Technology is a powerful force in our world, and the question of whether technology is a liberating or destructive force should be asked. This question calls us to consider where technology fits in our lives and, more precisely, what do we want from it? We seem to live by the motto "It's not good enough; make it better." Technology is with us and cannot be ignored. Moreover, ethical issues for business and for society have arisen as a result of technological advances. Many would argue that technology has developed at a speed significantly outpacing society's, government's and business's thinking about the consequences of technology. Maybe we are trying to do, or have too much before we can handle such responsibility. .
In the book by Neil Postman, "Technopoly": The Surrender of Culture to Technology, Postman warns that "The uncontrolled growth of technology destroys the vital sources of humanity. It creates a culture without moral foundation. It undermines certain moral processes and social relations that make human life worth living." Postman makes a valid point, as does Jeremy Rifkin in his essay "A Heretic's View on the New Bioethics" when he states "With human genetic engineering, we get something and we give up something. In return for securing our own physical well-being we are forced to accept the idea of reducing the human species to a technologically designed product." (pg.246) Is it ethical to be able to manipulate genes in order to eliminate defects or to create the baby that is exactly what the parents choose? Shouldn't the job of playing God be left for God? .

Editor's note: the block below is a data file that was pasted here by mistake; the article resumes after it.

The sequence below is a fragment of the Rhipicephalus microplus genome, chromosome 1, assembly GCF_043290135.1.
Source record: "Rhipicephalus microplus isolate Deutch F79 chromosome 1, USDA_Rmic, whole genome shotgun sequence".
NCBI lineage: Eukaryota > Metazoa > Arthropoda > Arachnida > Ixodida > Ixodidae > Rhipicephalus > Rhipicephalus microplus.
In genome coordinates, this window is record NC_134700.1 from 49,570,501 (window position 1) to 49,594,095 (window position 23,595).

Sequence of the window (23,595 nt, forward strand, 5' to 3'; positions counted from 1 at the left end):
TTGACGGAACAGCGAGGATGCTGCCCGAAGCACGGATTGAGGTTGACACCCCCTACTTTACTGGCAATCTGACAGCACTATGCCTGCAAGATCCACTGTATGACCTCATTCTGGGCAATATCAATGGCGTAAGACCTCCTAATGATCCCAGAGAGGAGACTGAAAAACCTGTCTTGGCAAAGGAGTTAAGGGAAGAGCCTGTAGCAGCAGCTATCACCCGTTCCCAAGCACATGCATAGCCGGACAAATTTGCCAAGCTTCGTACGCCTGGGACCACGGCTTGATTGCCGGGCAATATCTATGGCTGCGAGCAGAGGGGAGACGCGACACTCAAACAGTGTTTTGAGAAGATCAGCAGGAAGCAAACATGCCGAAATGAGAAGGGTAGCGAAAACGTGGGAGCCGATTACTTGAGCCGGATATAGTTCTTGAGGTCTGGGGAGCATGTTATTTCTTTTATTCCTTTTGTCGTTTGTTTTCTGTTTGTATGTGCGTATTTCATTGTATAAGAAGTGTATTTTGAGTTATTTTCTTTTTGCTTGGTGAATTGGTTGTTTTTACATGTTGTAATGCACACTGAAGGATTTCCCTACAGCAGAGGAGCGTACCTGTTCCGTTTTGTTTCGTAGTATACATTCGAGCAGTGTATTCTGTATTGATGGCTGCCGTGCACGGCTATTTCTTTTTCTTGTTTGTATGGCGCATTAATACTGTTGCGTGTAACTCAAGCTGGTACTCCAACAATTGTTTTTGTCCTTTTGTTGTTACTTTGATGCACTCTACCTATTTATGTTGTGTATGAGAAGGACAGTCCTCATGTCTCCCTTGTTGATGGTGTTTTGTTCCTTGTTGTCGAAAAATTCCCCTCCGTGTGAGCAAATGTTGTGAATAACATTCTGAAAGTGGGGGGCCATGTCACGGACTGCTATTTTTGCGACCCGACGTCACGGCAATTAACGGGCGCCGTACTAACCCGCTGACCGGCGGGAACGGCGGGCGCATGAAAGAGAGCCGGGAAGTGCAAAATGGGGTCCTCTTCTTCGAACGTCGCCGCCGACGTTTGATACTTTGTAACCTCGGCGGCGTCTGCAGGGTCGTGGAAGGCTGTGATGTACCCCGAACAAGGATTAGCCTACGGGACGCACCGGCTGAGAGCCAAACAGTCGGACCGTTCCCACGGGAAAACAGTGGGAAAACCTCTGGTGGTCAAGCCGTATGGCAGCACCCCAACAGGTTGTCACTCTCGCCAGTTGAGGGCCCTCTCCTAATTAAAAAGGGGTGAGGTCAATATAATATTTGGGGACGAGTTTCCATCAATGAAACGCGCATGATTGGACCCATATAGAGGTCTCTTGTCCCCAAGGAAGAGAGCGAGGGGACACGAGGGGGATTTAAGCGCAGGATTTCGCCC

Eugenics, which is the ethical wing of biotechnology, was a concern of the world long ago when Hitler was in power. Why not now? Hitler's quest for the perfect race was not too different than our own genetic purification taking place in medical labs today. The main difference being that Hitler tried to create by executing "the unwanted people" already alive and today's attempt to manipulate genetic structure before life exists.